Clinical Advances in Hematology & Oncology
March 2015, Volume 13, Issue 3
Lecia V. Sequist, MD, MPH, Associate Professor, Harvard Medical School, Boston, Massachusetts
H&O How did the discovery of EGFR mutations lead to the development of targeted therapies?
LS The discovery of epithelial growth factor receptor (EGFR) mutations a little more than 10 years ago was a defining event that changed how we think about lung cancer. Not only did it lead to treatments that targeted EGFR, it also paved the road for development of other targeted treatments, such as those for anaplastic lymphoma kinase (ALK) and ROS1 alterations. The discovery of EGFR mutations was the first of numerous similar discoveries.
H&O Which first-generation and second-generation EGFR inhibitors are used in non–small cell lung cancer (NSCLC)?
LS The 2 first-generation EGFR inhibitors are gefitinib, which is currently not approved in the United States, and erlotinib (Tarceva, Genentech/Astellas). Both of these were first studied approximately 10 years ago, for general use in unselected patients with advanced NSCLC. The mutations were discovered after physicians observed that certain patients were ultrasensitive to these medications.
The only second-generation EGFR inhibitor that is approved by the US Food and Drug Administration (FDA) at this time is afatinib (Gilotrif, Boehringer Ingelheim). There are a couple of similar agents that are not FDA approved; one that is being developed by Pfizer is dacomitinib (PF-00299804).
H&O What is the difference between first-generation and second-generation EGFR inhibitors?
LS Although gefitinib and erlotinib are highly specific for EGFR, they are reversible inhibitors—meaning that they can be competed off the receptor by adenosine triphosphate (ATP). In contrast, later-generation EGFR inhibitors such as afatinib are irreversibly bound to the receptor; they form a covalent bond inside the cell between the drug and the receptor. One can think of the reversible inhibitors as being stuck to the receptors like strong magnets; they are tightly attached but can be pulled apart with some force. The bond between an irreversible inhibitor and the receptor is more like superglue.
H&O What other limitations exist?
LS As with all cancer drugs, the biggest problem with these agents is that they eventually stop working because the tumors become resistant to them. The most common time frame for resistance to occur is 9 to 15 months after the start of therapy. Through performing biopsies on patients with these drug-resistant tumors, we have learned that in 50% to 60% of cases resistance is due to a single mutation called T790M that arises in EGFR itself. None of the first-generation or second-generation EGFR inhibitors are able to work properly if the tumors acquire that mutation.
H&O How about side effects?
LS Although the drugs are fairly well tolerated, they do have some side effects, such as rash and diarrhea. Part of the reason for these side effects is that in addition to targeting the mutant EGFR that resides in the tumor cells, first-generation and second-generation EGFR drugs also inhibit wild-type EGFR that resides in normal, healthy tissues in the body such as the skin and the lining of the gut. The side effects are caused by wild-type EGFR inhibition. The second-generation drugs appear to cause slightly more problems with rash and diarrhea than the first-generation drugs, which may be related to the fact that they are irreversibly bound or that different doses are used.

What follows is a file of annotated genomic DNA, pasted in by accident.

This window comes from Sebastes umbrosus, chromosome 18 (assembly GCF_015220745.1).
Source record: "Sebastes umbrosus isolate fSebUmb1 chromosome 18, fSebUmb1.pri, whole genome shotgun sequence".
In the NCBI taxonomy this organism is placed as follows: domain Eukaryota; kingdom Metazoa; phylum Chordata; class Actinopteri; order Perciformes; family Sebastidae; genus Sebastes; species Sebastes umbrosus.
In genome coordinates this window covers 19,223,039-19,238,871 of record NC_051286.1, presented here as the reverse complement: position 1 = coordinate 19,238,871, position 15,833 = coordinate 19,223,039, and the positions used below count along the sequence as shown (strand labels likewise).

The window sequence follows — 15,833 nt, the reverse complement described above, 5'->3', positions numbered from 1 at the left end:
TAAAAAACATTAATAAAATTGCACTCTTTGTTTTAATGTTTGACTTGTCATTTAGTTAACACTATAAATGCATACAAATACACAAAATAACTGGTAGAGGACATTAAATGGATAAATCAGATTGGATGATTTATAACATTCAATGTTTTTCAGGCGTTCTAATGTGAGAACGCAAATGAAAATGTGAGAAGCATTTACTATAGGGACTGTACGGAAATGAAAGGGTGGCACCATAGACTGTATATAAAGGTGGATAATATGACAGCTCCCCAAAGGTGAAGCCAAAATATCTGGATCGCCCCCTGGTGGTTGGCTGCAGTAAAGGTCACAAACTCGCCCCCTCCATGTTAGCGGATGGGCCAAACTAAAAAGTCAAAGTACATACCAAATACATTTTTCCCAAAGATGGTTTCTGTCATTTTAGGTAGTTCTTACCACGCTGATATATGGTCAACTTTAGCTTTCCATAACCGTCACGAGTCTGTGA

H&O How good is the response rate with first-generation and second-generation drugs?
LS The majority of clinical trials in EGFR-mutant patients have been done with gefitinib or erlotinib, and the response rates have been quite high, approximately 70%. We know that patients who have the EGFR mutation ideally should be treated up front with these agents rather than with chemotherapy, because randomized trials have shown us that this strategy improves progression-free survival and quality of life.
The second-generation drug afatinib also is quite active, with a response rate of approximately 70%. It has been compared with first-line chemotherapy in 2 randomized trials. Similarly to the first-generation drugs, the strategy of starting with the genotype-specific therapy (in this case, afatinib) has been shown to improve response rate, progression-free survival, and quality of life compared with chemotherapy. When second-generation EGFR inhibitors were first being studied in the laboratory, it appeared that they might also be very useful for treating patients with resistance to first-generation EGFR inhibitors because they have in vitro activity against T790M. However, this was not seen in clinical trials, probably because doses sufficient to inhibit T790M were not achievable in patients. In other words, afatinib should be considered as an option for initial EGFR inhibitor therapy, not for resistance—as per its FDA-approved indication.
H&O How do the first-generation and second-generation EGFR inhibitors compare with each other in terms of efficacy?